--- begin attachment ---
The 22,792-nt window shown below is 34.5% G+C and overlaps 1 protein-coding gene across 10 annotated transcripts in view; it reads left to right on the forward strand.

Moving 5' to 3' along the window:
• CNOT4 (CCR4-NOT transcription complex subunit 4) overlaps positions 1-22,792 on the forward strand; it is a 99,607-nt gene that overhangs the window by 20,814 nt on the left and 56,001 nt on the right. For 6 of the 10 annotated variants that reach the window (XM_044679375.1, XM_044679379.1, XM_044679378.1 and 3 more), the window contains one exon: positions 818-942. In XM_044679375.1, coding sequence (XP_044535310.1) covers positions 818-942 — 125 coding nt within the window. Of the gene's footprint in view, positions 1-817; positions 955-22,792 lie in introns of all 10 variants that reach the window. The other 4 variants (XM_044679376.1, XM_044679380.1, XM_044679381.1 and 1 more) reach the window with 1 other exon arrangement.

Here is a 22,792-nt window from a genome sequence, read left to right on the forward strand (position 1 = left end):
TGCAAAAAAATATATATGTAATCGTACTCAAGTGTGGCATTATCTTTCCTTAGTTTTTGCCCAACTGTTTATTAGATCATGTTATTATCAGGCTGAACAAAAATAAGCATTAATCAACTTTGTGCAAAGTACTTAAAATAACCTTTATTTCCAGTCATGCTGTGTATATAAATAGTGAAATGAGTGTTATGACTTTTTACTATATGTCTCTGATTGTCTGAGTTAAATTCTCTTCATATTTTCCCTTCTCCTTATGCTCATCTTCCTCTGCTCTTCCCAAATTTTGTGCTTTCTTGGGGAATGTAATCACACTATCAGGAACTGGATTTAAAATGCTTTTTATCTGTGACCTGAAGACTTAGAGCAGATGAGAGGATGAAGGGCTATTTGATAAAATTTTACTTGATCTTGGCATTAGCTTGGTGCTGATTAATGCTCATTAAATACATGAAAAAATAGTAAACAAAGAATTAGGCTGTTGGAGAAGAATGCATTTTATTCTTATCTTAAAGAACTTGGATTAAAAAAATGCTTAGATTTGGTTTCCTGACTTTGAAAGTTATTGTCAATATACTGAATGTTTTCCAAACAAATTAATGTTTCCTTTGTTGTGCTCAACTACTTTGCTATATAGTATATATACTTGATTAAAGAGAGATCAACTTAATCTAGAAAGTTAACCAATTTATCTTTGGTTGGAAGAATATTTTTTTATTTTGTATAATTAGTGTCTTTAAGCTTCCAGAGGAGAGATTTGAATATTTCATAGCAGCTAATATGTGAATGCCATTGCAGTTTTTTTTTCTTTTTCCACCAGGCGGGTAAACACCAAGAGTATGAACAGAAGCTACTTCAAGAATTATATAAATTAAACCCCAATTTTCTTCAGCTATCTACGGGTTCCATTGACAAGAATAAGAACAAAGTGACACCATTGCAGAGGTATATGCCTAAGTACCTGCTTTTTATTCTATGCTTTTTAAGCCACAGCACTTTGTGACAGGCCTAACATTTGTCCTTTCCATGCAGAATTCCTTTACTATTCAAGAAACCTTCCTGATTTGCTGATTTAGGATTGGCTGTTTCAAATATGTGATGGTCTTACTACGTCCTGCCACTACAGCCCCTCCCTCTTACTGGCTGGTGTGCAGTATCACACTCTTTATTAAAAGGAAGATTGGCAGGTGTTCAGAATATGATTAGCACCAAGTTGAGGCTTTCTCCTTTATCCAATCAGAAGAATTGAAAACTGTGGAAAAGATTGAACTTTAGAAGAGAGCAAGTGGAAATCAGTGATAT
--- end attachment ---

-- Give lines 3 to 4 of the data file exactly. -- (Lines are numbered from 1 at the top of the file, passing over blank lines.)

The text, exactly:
• CNOT4 (CCR4-NOT transcription complex subunit 4) overlaps positions 1-22,792 on the forward strand; it is a 99,607-nt gene that overhangs the window by 20,814 nt on the left and 56,001 nt on the right. For 6 of the 10 annotated variants that reach the window (XM_044679375.1, XM_044679379.1, XM_044679378.1 and 3 more), the window contains one exon: positions 818-942. In XM_044679375.1, coding sequence (XP_044535310.1) covers positions 818-942 — 125 coding nt within the window. Of the gene's footprint in view, positions 1-817; positions 955-22,792 lie in introns of all 10 variants that reach the window. The other 4 variants (XM_044679376.1, XM_044679380.1, XM_044679381.1 and 1 more) reach the window with 1 other exon arrangement.

Here is a 22,792-nt window from a genome sequence, read left to right on the forward strand (position 1 = left end):